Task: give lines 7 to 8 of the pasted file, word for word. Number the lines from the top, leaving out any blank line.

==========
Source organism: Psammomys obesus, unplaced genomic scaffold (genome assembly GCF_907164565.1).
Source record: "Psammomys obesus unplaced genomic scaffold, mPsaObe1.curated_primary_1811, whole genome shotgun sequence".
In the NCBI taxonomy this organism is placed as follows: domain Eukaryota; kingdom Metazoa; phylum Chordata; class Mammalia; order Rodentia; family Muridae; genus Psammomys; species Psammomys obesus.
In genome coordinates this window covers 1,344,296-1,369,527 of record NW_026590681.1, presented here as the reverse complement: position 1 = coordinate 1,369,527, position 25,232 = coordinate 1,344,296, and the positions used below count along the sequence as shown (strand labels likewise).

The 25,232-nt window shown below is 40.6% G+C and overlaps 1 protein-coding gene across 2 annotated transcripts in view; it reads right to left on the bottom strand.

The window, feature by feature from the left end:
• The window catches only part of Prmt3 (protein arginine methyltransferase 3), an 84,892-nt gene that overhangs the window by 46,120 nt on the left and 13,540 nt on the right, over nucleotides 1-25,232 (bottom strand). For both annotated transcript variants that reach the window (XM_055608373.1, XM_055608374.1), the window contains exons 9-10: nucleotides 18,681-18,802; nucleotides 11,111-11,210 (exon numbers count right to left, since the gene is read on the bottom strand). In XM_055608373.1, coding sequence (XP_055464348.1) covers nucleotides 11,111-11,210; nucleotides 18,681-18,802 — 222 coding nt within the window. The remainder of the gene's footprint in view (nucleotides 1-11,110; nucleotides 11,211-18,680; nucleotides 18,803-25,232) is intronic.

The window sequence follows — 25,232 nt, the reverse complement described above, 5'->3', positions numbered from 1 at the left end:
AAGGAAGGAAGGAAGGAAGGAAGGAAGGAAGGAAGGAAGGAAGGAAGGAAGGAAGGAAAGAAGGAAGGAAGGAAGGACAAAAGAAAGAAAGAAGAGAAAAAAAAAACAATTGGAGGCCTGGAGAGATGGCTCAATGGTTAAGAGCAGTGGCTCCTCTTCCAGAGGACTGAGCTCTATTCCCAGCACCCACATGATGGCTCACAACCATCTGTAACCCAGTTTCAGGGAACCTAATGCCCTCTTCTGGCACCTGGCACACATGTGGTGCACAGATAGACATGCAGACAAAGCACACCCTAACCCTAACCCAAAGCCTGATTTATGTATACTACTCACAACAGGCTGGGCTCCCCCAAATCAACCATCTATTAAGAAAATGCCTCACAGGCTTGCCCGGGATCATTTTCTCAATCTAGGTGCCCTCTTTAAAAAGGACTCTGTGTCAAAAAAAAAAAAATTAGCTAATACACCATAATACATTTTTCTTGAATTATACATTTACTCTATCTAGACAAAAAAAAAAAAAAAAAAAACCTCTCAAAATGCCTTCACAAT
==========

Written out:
• The window catches only part of Prmt3 (protein arginine methyltransferase 3), an 84,892-nt gene that overhangs the window by 46,120 nt on the left and 13,540 nt on the right, over nucleotides 1-25,232 (bottom strand). For both annotated transcript variants that reach the window (XM_055608373.1, XM_055608374.1), the window contains exons 9-10: nucleotides 18,681-18,802; nucleotides 11,111-11,210 (exon numbers count right to left, since the gene is read on the bottom strand). In XM_055608373.1, coding sequence (XP_055464348.1) covers nucleotides 11,111-11,210; nucleotides 18,681-18,802 — 222 coding nt within the window. The remainder of the gene's footprint in view (nucleotides 1-11,110; nucleotides 11,211-18,680; nucleotides 18,803-25,232) is intronic.

The window sequence follows — 25,232 nt, the reverse complement described above, 5'->3', positions numbered from 1 at the left end: